As such, Bauer found Astra directly on point, despite its “different regulatory context.” 2021 WL 3502643, at *5. Astra “declined” a supposedly state-law claim “that was ‘in substance one and the same’ as a suit to enforce the governing statute directly.” Id. (quoting Astra). Allowing an identical state-law claim would “render meaningless” the statutory “absence of a private right to enforce.” Id. (also quoting Astra). “[T]he same reasoning applie[d].” Id.
The essence of the plaintiffs’ claim, and their sole theory of wrongdoing, is that the County defendants’ implementation . . . violated Section 1621, which does not authorize private enforcement. The plaintiffs cannot use the procedural mechanism of Maryland taxpayer standing to bring a claim that is “one and the same” as a purported enforcement action brought directly under Section 1621.
Id. (another Astra cite omitted). Astra “characterized the plaintiff’s contract claim as ‘one and the same’ as a suit brought directly under the [federal] statute, despite the fact that a contract claim involved different elements.” Id. n.6.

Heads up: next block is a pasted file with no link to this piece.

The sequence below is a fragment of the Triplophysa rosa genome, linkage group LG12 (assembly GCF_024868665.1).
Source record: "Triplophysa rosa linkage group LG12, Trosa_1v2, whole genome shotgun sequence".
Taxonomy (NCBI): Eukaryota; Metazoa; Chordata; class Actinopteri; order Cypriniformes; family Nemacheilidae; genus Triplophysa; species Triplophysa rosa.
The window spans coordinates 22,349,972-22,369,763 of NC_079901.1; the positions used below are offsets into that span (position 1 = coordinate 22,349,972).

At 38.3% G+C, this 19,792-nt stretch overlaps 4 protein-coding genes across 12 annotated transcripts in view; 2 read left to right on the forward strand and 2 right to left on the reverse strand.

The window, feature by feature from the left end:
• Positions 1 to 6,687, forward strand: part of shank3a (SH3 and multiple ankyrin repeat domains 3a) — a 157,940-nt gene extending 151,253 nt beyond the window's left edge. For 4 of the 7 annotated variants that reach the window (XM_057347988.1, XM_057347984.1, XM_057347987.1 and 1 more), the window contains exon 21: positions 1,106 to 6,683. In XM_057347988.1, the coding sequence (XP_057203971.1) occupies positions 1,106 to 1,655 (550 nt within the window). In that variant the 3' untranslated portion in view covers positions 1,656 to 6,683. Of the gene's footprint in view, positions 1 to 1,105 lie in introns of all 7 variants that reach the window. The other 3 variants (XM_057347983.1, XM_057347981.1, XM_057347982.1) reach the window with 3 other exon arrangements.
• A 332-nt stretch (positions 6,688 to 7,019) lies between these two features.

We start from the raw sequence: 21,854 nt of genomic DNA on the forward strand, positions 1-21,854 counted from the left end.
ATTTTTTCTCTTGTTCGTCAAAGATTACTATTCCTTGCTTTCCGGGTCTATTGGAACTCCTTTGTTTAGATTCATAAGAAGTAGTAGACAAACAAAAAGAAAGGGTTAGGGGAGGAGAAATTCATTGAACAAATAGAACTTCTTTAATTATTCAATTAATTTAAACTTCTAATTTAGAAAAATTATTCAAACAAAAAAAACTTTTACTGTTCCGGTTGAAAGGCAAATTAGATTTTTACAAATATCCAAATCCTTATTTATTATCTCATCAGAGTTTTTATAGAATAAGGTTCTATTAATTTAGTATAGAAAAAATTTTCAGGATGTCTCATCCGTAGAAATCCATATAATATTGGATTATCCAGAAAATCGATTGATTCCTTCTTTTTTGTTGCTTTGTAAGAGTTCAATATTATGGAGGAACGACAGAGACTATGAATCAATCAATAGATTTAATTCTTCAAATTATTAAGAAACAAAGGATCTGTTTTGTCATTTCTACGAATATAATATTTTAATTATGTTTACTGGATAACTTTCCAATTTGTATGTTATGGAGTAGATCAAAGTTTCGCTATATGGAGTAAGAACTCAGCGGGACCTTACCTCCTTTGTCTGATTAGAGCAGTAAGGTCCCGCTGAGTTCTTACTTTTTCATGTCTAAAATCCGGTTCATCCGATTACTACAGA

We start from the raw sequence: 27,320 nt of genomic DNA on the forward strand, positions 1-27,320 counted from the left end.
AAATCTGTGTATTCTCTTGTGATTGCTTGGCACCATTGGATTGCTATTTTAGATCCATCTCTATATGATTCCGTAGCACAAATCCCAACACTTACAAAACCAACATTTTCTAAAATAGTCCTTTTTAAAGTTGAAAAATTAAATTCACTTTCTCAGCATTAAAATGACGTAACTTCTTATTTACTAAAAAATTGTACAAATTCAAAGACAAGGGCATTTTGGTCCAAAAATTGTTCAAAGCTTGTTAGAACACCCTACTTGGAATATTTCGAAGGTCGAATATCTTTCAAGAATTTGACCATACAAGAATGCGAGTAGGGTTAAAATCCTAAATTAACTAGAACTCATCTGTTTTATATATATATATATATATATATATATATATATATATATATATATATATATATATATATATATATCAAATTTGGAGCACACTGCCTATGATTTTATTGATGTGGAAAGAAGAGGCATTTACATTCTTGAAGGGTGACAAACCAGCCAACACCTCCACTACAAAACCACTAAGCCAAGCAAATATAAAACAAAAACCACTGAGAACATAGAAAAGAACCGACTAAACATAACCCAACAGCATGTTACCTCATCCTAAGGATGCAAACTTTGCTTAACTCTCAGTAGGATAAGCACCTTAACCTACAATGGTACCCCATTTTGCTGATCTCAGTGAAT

Importantly, that conclusion was not affected by two pre-Astra decisions, Clark v. Velsicol Chemical Corp., 944 F.2d 196 (4th Cir. 1991), and Mulcahey v. Columbia Organic Chemicals Co., 29 F.3d 148 (4th Cir. 1994), which involved state-law “negligence per se” claims of the sort we see in our prescription medical product liability litigation. Bauer, 2021 WL 3502643, at *5. Those cases only involved whether federal-law-based negligence per se claims could create subject matter jurisdiction (the Grable issue), not whether an enforceable claim existed. Id. Even if they did, the negligence per se claims in those older cases only used federal standards as “evidence” that a pre-existing “state law duty had been violated.” Id. at *6. The duty postulated in Bauer was entirely federal because taxpayer standing “does not confer any substantive rights.” Id. Taxpayer standing was not “akin to a negligence per se claim that relies on a federal standard of care.” Id. Case dismissed.